KARL Connolly and Steve Watkin turned back the clock in front of a bumper crowd at an entertaining charity match.

A crowd of over 200 turned up on Saturday afternoon for a charity match between Caerwys Veterans and Wrexham Legends.

Caerwys looked to be heading for victory when they built-up a 3-0 lead, only for Wrexham to hit back late in the contest and Watkin's last minute penalty made sure it finished up 3-3.

Caerwys turned out an older team in the first half, with many players aged between 44 and 55.

Wrexham started the stronger, with Sky Sports presenter / commentator Bryn Law putting some decent balls into the box. Gareth Owen, Steve Watkin and Karl Connolly all threatened, but they found the Caerwys defence well marshalled by Rob Griffith and John Haseldin.

Robin Gibson had Wrexham's best chance, but he blazed well over the bar.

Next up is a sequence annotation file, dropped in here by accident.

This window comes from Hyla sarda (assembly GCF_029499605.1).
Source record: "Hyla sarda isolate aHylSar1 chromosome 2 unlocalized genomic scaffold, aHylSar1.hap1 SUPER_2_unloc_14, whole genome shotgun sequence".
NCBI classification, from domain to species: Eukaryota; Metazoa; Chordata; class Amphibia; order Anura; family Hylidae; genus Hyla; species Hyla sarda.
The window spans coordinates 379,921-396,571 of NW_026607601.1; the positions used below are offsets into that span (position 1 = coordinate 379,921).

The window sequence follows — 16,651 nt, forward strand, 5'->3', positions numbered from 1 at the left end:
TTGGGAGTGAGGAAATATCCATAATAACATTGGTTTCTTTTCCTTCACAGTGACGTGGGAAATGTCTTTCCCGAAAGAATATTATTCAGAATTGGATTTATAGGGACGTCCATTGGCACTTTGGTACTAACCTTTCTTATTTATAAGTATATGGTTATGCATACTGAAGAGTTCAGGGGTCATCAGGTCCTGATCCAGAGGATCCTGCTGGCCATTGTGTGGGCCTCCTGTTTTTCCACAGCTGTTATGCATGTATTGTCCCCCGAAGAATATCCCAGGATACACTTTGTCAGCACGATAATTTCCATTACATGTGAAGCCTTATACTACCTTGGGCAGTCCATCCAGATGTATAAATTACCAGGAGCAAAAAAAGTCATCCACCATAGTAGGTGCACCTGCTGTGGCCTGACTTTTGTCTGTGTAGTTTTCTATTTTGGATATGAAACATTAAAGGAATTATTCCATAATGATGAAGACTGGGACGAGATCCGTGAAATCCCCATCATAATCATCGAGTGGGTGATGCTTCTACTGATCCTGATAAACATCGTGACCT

At the other end, Bryn Roberts set up Adam Phillips to drill the ball in off the far post from 18 yards for the opening goal on 20 minutes.

The crowd was soon cheering again when Neil Greenough made it 2-0 on the half-hour.

Caerwys Veterans, who compete in the North East Wales Vets League, turned out after the interval.

Wrexham soon found themselves 3-0 down when Steve Hughes volleyed home from 10 yards out.

As the game wore on, Wrexham Legends started to up their game and after reducing the arrears on the hour, a fightback was on.

With 10 minutes left, Karl Connolly found himself unmarked in the box and his precision lob from a tight angle beat Joe Griffith. Then, in the 89th minute, referee Dave Williams had no hesitation in pointing to the spot after a blatant foul by the Caerwys keeper.

Steve Watkin, remembered for his match winner in the FA Cup against Arsenal in 1992, stepped up and his low shot just found the net for the equaliser.

The match was a great advert for veterans' football, played in great spirit and in the right manner.

In the region of £800 was raised to be shared between Ysgol yr Esgob and Caerwys in Bloom.

This included match day takings and a generous donation from the Royal Oak.